Maine voters approved a measure this past fall to adopt a ranked-choice voting system for statewide elections. Now lawmakers who are trying to implement the new law are asking the Maine Supreme Court to weigh in on whether it’s constitutional.
Last year Maine Attorney General Janet Mills raised questions about the proposal because it appeared to clash with language in the state constitution. For decades, the candidate that got the most votes in a contest has been declared the winner. But under the new system, voters will indicate their top multiple choices in order of preference, and the candidates with the fewest votes are eliminated until someone has a majority.
Democratic state Sen. Shenna Bellows of Manchester, former director of the ACLU in Maine, says the voters have spoken and the Legislature should follow their will.
“We do not want to set a precedent of a Legislature turning to the courts every time a law is passed to seek an advisory opinion as to the constitutionality of our legislation,” she says.
But the Senate did decide to get a second opinion, voting 24-10 to ask the justices to look at the proposal. That majority included supporters of ranked-choice voting like Augusta Republican Sen. Roger Katz, an attorney who argued it is better to get an opinion now than implement the new system and get a surprise ruling after next year’s elections.
“We can do it now easily or we can do it later when it is amidst chaos and it would be much more expensive for us to get involved. And remember that it is the same court that is going to decide this ultimately, one way or another,” he says.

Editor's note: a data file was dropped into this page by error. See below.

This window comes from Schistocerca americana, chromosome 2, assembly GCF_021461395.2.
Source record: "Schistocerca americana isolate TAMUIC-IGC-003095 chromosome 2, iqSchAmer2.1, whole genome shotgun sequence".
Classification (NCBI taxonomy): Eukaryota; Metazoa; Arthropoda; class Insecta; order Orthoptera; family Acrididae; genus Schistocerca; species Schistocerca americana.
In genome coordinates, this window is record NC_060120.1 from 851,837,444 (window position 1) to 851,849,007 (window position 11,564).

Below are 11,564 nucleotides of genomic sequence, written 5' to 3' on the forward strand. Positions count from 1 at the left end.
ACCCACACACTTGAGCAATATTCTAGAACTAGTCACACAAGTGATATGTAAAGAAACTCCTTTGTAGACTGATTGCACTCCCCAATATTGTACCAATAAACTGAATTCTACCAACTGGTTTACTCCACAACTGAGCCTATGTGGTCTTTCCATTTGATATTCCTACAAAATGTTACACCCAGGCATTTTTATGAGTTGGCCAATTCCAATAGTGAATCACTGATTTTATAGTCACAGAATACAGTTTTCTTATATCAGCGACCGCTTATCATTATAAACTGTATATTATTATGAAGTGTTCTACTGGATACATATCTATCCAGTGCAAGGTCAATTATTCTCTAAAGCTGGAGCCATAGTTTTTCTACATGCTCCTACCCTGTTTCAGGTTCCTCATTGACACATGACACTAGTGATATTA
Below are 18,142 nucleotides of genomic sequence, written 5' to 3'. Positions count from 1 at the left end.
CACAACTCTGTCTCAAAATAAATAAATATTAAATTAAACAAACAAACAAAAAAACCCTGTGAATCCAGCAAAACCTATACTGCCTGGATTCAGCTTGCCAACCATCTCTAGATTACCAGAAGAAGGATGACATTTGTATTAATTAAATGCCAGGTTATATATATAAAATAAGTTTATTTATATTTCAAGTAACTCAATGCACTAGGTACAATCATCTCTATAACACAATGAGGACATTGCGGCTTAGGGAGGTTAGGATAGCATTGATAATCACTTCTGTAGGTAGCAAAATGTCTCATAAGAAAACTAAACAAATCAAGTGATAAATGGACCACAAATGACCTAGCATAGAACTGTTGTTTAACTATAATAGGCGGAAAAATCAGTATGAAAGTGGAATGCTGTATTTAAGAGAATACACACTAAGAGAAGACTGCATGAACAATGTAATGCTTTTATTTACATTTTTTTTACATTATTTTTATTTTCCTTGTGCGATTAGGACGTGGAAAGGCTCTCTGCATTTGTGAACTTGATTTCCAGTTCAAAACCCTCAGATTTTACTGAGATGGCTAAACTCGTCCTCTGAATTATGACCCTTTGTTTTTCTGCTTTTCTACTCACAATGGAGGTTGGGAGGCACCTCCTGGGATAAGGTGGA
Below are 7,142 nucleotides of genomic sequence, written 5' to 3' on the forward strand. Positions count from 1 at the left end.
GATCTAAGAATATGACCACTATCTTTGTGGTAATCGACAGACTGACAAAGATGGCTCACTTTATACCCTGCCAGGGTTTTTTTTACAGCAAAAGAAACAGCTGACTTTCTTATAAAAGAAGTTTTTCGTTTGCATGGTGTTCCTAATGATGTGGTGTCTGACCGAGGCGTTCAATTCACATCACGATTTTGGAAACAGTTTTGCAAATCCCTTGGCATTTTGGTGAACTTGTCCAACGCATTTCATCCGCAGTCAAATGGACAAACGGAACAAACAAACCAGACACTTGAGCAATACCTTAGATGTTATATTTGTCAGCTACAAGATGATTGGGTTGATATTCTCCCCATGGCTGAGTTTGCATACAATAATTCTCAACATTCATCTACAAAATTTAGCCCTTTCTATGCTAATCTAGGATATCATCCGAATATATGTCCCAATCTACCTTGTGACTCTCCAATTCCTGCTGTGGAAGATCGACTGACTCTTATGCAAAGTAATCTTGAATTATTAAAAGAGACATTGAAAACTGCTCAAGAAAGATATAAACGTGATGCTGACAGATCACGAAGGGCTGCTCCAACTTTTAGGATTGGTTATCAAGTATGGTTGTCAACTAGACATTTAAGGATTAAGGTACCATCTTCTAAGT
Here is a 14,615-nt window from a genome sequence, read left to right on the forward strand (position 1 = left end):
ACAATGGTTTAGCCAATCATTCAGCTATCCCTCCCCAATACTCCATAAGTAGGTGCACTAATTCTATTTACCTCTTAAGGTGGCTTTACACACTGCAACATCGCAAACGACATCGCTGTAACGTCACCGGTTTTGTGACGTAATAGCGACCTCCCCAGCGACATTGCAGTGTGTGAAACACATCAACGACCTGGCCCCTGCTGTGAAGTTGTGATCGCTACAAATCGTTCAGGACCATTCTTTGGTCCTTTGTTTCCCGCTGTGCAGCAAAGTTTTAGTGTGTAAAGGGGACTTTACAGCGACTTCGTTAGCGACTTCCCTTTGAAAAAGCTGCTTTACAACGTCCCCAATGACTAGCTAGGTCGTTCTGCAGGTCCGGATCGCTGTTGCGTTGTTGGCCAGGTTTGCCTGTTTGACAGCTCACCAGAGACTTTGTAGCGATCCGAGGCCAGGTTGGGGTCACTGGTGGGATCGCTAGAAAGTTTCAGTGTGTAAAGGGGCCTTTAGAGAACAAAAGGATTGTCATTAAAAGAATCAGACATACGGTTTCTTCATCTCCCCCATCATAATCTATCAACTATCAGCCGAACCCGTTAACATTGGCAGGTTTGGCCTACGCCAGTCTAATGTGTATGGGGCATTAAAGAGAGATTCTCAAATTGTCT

Another Republican supporter of ranked-choice voting, Sen. Eric Brakey of Auburn, also was in favor of seeking an opinion.
“I do think that there are some very serious constitutional issues here that even the attorney general has raised,” he says.
Portland Democratic Sen. Mark Dion, an attorney, says he believes the measure is constitutional. And he questioned whether the court would even consider the Senate’s request for an opinion on legislation that was already law.
“Democracy is messy. We may have concerns about how the people have expressed their will, but they have expressed it,” he says.
Kyle Bailey, the campaign chairman for the Committee for Ranked Choice Voting, agrees. He says the group is ready to fight in court to defend the law should the high court agree to consider the matter.
“The 400,000 people who voted for ranked-choice voting in Maine are going to do everything in their power to defend this law and our direct democracy through the citizen initiative process,” he says.
The Supreme Court operates on its own timetable. If it decides to consider the request, it will likely ask for written arguments from all sides of the issue and may schedule oral arguments so the justices can question lawyers on the issues raised in the written arguments.
Once all arguments are heard, the court has historically answered such questions from the Legislature rather quickly.